11 The classic study is Herbert Klein, “El gran viraje: ascenso de M´ xico y decadencia de Peru en
el imperio colonial de la Am´ rica colonial, 1609“1808” in Herbert Klein, Las ¬nanzas americanas
del imperio espa˜ ol (Mexico: Instituto de Investigaciones “Dr. Jos´ Mar´a Luis Mora,”/Universidad
n e ±
Aut´ noma Metropolitana, 1995), pp. 133“162. Also see Hebert S. Klein, “Origin and Volume of
Remission of Royal Tax Revenues from the Viceroyalties of Peru and New Spain,” in Antonio Miguel
Bernal, ed., Dinero, moneda y cr´dito en la monarqu´a hisp´ nica (Madrid: Fundaci´ n ICO/Marcial Pons,
e ± a o
2000), pp. 269“292.
20 Bankruptcy of Empire

Table 1.1. Wars in which the Spanish Monarchy was
engaged in 1762“1814

War of Spain against Years
Great Britaina 1762“1763
Great Britaina 1779“1783
France 1793“1795
Great Britaina 1796“1802
Great Britaina 1805“1807
Franceb 1808“1814
a In the wars against Great Britain, Spain invariably was allied
with France
b In the war against Napoleonic France, Spain was allied with
Great Britain.

The statistics speak of certain peaks in the royal remittances from New
Spain which correspond with periods of military con¬‚icts: the Seven Years™
War (1756“1763), the war against Great Britain (1779“1783), and the war
against the French Convention (1793“1795). It was in these times that the
military and ¬nancial demands of the metropolis and of the empire, as a
whole, intensi¬ed. (See Table 1.1 and Figure 1.1.) Nonetheless, it should also
be kept in mind that after the conclusion of hostilities, remittances to the
metropolis did not necessarily diminish but could actually expand because
of greater safety at sea. Hence, the years following armistices, generally,
were witness to the shipment of large quantities of transfers of royal silver
to other colonies as well as to the metropolis.
The contributions of the treasuries of New Spain to the rest of the empire
increased most markedly in the ¬nal decades of the eighteenth century.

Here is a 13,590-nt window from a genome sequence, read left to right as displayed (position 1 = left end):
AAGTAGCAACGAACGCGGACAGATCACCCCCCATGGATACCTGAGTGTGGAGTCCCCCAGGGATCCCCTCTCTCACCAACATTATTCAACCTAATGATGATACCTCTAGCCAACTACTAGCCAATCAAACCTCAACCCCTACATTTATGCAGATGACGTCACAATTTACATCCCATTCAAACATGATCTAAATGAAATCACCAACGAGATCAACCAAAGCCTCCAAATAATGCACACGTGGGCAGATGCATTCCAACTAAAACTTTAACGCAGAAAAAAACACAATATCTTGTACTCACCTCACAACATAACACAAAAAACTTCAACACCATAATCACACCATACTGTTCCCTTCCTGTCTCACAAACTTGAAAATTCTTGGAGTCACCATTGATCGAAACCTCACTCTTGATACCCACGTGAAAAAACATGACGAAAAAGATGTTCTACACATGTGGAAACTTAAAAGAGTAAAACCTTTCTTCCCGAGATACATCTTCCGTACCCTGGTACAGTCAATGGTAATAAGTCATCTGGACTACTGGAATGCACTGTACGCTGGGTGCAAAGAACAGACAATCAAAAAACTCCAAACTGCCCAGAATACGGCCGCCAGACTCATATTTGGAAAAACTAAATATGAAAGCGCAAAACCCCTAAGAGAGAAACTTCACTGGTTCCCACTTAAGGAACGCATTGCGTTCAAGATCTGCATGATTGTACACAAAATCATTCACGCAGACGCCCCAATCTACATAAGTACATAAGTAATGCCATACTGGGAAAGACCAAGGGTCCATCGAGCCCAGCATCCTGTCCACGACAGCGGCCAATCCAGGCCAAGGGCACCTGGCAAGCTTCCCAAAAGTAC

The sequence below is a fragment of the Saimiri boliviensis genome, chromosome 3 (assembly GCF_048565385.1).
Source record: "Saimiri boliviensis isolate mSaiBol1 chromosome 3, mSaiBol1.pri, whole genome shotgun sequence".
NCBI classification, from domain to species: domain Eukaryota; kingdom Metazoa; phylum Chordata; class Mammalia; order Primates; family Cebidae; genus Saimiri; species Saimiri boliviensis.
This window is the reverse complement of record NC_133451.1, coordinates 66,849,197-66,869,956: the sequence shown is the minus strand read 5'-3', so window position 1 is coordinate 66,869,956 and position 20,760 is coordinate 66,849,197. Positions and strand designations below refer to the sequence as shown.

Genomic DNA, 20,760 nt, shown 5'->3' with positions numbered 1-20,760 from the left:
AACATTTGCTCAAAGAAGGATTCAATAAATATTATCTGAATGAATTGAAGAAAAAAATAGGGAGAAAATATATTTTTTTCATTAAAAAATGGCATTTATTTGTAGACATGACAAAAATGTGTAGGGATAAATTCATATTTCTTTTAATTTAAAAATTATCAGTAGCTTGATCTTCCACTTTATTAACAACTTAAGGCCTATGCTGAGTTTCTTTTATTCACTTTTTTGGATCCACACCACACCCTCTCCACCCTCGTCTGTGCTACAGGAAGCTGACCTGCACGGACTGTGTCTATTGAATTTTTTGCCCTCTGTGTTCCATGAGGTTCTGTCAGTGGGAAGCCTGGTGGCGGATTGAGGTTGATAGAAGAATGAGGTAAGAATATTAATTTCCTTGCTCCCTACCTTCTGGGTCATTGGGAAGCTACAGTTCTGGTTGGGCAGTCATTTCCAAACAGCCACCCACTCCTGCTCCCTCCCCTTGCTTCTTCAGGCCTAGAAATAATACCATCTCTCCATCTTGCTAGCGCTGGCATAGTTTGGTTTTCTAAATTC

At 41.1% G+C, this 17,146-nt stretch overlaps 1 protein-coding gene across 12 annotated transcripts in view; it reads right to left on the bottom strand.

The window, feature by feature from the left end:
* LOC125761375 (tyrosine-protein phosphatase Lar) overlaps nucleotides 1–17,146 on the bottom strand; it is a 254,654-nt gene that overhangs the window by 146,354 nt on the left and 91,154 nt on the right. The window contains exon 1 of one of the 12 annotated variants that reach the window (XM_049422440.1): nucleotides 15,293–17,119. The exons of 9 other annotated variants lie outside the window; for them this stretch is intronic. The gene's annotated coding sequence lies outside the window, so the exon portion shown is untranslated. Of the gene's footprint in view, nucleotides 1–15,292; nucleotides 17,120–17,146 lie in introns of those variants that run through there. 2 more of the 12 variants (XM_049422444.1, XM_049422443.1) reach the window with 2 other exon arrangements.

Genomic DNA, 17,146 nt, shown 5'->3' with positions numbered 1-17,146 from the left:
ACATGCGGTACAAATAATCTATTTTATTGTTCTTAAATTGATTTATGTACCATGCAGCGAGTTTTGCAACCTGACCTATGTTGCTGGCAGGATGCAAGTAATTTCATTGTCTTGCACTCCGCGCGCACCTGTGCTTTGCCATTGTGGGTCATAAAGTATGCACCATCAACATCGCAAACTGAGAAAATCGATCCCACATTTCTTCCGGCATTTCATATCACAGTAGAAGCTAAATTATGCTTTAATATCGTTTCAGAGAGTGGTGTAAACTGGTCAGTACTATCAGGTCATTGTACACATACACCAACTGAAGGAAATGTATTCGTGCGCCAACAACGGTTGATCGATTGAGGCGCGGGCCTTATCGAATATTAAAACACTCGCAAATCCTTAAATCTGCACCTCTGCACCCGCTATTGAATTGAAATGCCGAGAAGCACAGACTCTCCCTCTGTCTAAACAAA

Never in the history of New Spain, or for that matter of Spanish America,
had so great a volume of monetary resources had been extracted to assist
in the defense and survival of the empire as a whole. By that time, the
remittances exported by the royal treasury from Veracruz were equivalent
to approximately 40 percent of the total annual silver production of the
viceroyalty “ a clear indication of the enormous weight of the state within
the economy.12
In this chapter we explore the complex strategy of the administrators of
the Spanish empire in exporting such voluminous tax resources from New
Spain that, according to contemporaries, they constituted “a river of silver”

12 The decennial totals of government ¬scal silver exports are impressive from any point of view: in
1771“1780, forty-eight million pesos were exported by the royal treasury; in 1781“1790 the ¬gure
increased to seventy-¬ve million pesos; and in the decade of 1791“1800 reached the extraordinary
level of almost ninety million pesos. See our Appendix 1.3.
Millions of silver pesos










1720-1724 1725-1729 1730-1734 1735-1739 1740-1744 1745-1749 1750-1754 1755-1759 1760-1764 1765-1769 1770-1774 1775-1779 1780-1784 1785-1789 1790-1794 1795-1799

Total transfers To Caribbean Situados To Spain

Figure 1.1. Fiscal Transfers from New Spain to the Caribbean and Spain, 1720“1799.
Source: Carlos Marichal and Matilde Souto, “Silver and Situados: New Spain and the Financing of the Spanish Empire in the Carribbean in the Eighteenth Century,”
Hispanic American Historical Review, 74, 4 (1994), 587“613.
22 Bankruptcy of Empire

¬‚owing from Veracruz to Havana and thence to C´ diz.13 By focusing on
the richest Spanish American colony, we propose several explanations as to
how the Spanish empire operated in military and ¬scal terms during an age
of Atlantic wars and revolutions. We begin with a summary of the impact
of the defeats suffered by the Spanish empire in 1762 at the hands of the
British, which led the Bourbon state to design and adopt a vast set of new
strategies of overseas defense. How these were ¬nanced is the second major
theme of this chapter, focusing on the ¬scal logic of imperial expenditures
and, in particular, on the key role of the situados of colonial Mexico, which
came to operate ¬nancially as a kind of submetropolis of the Spanish empire
in the last third of the eighteenth century.

The Military and Financial Consequences of 1762 for the Spanish
Imperial State
The occupation in 1762 of the port cities of Havana and Manila by British
military forces was an event that shook the Spanish monarchy to its foun-
dations. For over two and a half centuries, no foreign power had seriously
attempted to take control of Cuba, fundamental locus of Spanish power in
the Caribbean and the point from which all the great armadas had arrived
and departed. The bulk of transatlantic Spanish American trade depended
on Havana as entrepˆ t, the key port where the ¬‚otillas of both warships
and private merchant vessels concentrated for the voyages in and out from